Fixed or Variable Interest Rate, when is the best time?
Borrowers are always wondering when the best time to take up a fixed interest rate package. Fixed rates are generally higher than variable rates to take in account possible rises in the lending rates. When a borrower takes a fixed rate, he is predicting that the variable rate will rise above the fixed rates.
Fixed or variable, whats the difference?
Variable rates: Rates will follow movements in line with the reference rate. The reference rate may be determined by the banks or benchmarked against a publicly available indicator like SIBOR or SOR rates.
For an example, a package that offers interest at 3months SIBOR + 0.8% means it is using the 3months SIBOR rate as the benchmark. A spread of 0.8% is then added to the benchmark to form the interest rate. If 3 months SIBOR rate rises, the interest rate will also rise.
Fixed rates: A cautious way of borrowing money, this loan will follow a pre-determined (fixed) rate of interest for a given interval, e.g. one year, two years or three years. After the given interval, the interest rate becomes variable and works like a floating package.
Where are the savings?
The graph below shows an example of the first three years of a $300,000 fixed rate over a 30 years tenure.
If the borrower considers a fixed rate at 1.5% for the first three years (the blue line) and the variable rate (green line) stay constant at 1.238% for the same period, this means the borrower will end up paying “EXTRA” interest (light grey area).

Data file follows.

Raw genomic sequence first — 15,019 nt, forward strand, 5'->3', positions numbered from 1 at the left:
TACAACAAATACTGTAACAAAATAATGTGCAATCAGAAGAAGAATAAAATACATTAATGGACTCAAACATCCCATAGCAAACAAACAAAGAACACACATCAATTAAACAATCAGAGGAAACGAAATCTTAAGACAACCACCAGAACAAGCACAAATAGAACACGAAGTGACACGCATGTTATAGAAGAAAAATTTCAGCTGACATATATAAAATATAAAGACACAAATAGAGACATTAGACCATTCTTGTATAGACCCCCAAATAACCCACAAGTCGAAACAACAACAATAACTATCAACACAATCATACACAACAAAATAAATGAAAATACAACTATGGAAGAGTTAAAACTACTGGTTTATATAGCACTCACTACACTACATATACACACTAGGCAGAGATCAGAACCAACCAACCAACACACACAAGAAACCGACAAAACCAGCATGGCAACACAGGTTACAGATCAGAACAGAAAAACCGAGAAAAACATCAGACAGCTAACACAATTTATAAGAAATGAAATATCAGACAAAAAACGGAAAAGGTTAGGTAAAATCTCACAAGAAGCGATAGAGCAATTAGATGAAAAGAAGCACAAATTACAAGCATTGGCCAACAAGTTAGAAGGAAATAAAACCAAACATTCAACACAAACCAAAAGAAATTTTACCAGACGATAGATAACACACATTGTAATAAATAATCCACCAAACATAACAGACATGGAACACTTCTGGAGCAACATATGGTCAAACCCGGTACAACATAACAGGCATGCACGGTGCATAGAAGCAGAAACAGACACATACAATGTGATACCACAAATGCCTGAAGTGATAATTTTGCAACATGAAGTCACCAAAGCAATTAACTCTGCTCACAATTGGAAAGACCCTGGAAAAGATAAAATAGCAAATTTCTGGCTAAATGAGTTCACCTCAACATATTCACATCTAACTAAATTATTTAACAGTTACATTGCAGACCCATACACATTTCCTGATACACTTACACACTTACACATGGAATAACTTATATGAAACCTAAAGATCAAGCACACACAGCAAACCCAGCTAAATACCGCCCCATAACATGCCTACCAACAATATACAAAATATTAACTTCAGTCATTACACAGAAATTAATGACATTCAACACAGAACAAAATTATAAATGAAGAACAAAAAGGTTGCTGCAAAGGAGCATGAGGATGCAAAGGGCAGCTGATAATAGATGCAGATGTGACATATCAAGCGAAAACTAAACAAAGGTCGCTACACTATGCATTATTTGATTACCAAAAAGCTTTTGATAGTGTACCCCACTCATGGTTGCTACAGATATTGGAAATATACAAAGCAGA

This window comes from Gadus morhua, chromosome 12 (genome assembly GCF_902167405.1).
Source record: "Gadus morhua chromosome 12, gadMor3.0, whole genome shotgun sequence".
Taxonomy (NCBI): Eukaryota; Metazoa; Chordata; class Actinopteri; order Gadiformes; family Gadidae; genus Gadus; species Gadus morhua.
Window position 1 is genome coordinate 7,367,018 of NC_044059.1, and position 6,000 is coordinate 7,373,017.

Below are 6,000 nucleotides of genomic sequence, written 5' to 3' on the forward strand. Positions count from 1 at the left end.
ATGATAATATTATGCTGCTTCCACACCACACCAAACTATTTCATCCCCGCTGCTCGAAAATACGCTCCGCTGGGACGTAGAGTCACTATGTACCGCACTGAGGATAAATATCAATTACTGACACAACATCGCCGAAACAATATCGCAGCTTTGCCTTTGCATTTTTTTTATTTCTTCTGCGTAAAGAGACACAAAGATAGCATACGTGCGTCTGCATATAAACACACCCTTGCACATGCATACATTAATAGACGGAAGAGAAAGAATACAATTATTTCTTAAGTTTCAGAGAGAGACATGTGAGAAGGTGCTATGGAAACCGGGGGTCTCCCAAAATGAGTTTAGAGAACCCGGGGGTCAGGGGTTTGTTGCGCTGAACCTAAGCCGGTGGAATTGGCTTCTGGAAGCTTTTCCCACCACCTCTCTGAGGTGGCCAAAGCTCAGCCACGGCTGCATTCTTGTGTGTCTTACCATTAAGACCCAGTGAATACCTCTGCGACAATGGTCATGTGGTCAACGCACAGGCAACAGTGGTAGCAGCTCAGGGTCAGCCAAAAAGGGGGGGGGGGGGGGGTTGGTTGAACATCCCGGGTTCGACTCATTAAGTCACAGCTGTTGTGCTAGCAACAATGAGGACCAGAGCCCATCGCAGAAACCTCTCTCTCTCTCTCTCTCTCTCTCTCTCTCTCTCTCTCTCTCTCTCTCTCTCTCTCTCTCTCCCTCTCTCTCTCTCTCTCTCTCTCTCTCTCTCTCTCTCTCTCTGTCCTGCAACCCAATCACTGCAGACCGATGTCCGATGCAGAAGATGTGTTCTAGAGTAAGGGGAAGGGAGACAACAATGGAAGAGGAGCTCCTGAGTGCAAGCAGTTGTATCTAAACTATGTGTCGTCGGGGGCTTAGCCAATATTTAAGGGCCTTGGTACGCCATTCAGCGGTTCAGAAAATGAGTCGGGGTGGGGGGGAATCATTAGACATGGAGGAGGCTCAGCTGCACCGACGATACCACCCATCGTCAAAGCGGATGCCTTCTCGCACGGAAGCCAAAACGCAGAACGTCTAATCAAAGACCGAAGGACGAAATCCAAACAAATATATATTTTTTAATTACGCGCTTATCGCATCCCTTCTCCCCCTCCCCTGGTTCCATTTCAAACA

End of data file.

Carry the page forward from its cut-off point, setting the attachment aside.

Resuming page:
If the variable rate (red line) rose in a straight line from 1.238% to 2.138% over the three years period, the fixed rate borrower will enjoy interest “SAVED” after the first year (dark grey area).
How to decide?
It is difficult to predict the interest rate direction correctly. One way to get started is to talk to your financial advisor and if you prefer to do your own research, you can refer to the MAS Survey of Professional Forecasters. This is a quarterly survey and reflects the view received from up to 25 economists and analysts who closely monitor the Singapore economy.
If you are still undecided and needed our assistance, email us at firstname.lastname@example.org